Tomasz M. Beer, MD, FACP
Having a deeper understanding of the genetic makeup of patients with castration-resistant prostate cancer would open the door to novel treatments, both monotherapy and combination regimens, explains Tomasz M. Beer, MD, FACP.
, Beer, deputy director, Knight Cancer Institute, Oregon Health and Science University, discusses the current state of genetic testing for prostate cancer and what emerging approaches are currently being explored in clinical trials.
OncLive: What is currently known about the genetics of prostate cancer?
: What we are beginning to see in the field is the delivery on the promise of personalized therapy selection in patients with advanced metastatic castration-resistant prostate cancer. What's happening is that several groups are analyzing individual patient's tumors, typically from a metastatic site biopsy, and deeply sequencing the genetic material from those cancers. This is enabling us to really understand what the defects and abnormalities are that are responsible for cancer growth and progression.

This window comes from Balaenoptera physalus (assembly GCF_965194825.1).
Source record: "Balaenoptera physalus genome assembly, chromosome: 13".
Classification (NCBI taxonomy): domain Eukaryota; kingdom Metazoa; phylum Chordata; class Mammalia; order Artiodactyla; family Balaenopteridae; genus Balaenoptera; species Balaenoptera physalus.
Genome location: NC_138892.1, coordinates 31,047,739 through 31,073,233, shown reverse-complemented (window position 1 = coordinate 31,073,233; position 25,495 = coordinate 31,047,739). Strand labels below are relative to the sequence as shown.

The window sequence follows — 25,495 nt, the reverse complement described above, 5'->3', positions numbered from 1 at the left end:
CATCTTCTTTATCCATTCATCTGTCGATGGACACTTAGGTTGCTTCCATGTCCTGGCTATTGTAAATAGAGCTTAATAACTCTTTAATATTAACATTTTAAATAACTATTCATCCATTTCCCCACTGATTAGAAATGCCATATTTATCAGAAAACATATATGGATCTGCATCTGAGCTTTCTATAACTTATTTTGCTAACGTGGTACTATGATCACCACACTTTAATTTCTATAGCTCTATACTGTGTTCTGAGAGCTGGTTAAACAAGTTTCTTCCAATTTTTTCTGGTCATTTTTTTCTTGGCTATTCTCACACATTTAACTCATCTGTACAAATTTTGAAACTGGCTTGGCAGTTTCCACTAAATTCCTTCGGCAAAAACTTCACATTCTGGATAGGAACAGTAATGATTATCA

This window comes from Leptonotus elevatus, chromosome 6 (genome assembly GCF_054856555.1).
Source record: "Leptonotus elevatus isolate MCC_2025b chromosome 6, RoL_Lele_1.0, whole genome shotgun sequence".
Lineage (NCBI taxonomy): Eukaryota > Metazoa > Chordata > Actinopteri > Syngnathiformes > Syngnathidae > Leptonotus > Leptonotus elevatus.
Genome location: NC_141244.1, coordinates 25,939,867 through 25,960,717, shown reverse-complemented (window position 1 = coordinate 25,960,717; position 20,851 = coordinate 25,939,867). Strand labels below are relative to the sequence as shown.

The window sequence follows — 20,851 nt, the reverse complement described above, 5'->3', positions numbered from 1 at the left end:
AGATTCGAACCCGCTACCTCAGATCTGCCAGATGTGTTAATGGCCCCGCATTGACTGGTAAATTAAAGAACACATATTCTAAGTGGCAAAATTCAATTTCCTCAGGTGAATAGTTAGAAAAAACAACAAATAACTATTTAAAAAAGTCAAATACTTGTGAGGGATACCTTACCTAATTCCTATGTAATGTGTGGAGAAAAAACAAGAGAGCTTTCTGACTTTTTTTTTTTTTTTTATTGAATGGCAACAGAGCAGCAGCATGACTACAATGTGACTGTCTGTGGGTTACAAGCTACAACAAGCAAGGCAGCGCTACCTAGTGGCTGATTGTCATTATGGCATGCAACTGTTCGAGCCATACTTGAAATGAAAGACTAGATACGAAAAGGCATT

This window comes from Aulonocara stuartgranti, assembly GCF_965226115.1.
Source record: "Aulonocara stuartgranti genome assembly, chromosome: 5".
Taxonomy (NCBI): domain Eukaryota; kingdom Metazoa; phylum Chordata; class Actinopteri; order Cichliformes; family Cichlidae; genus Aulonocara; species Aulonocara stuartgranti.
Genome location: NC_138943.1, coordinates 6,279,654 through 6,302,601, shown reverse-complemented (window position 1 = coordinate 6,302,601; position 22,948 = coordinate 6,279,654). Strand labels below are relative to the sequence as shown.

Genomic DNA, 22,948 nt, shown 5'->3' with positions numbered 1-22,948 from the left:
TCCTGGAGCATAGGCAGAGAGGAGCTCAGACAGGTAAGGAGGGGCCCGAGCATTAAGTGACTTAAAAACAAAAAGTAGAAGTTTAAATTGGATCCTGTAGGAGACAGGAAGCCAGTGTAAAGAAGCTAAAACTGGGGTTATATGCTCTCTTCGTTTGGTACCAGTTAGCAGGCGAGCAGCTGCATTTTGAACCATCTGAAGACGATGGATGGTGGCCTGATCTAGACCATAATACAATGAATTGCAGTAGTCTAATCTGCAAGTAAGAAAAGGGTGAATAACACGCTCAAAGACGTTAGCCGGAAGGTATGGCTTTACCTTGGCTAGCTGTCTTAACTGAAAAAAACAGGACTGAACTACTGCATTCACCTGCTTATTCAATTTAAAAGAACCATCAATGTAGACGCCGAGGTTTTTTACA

There is a lot of work left to be done. We haven't solved the whole puzzle, but there have been some exciting discoveries about abnormalities that were unexpected. If these findings are confirmed, these could have real implications for specific treatments for those patients.
What were some of the discovered abnormalities that would be able to advance the treatment paradigm?
The most interesting and compelling discovery was the presence of DNA repair defects. Most commonly and best known in the DNA repair defect world are the BRCA
genes, or the genes that are the breast cancer susceptibility genes. Many people have heard of these genes as the ones that, when inherited, put a woman at a high risk for developing breast cancer. It turns out that these genes can also play a role in prostate cancer. They are present in 20% of advanced prostate cancers.
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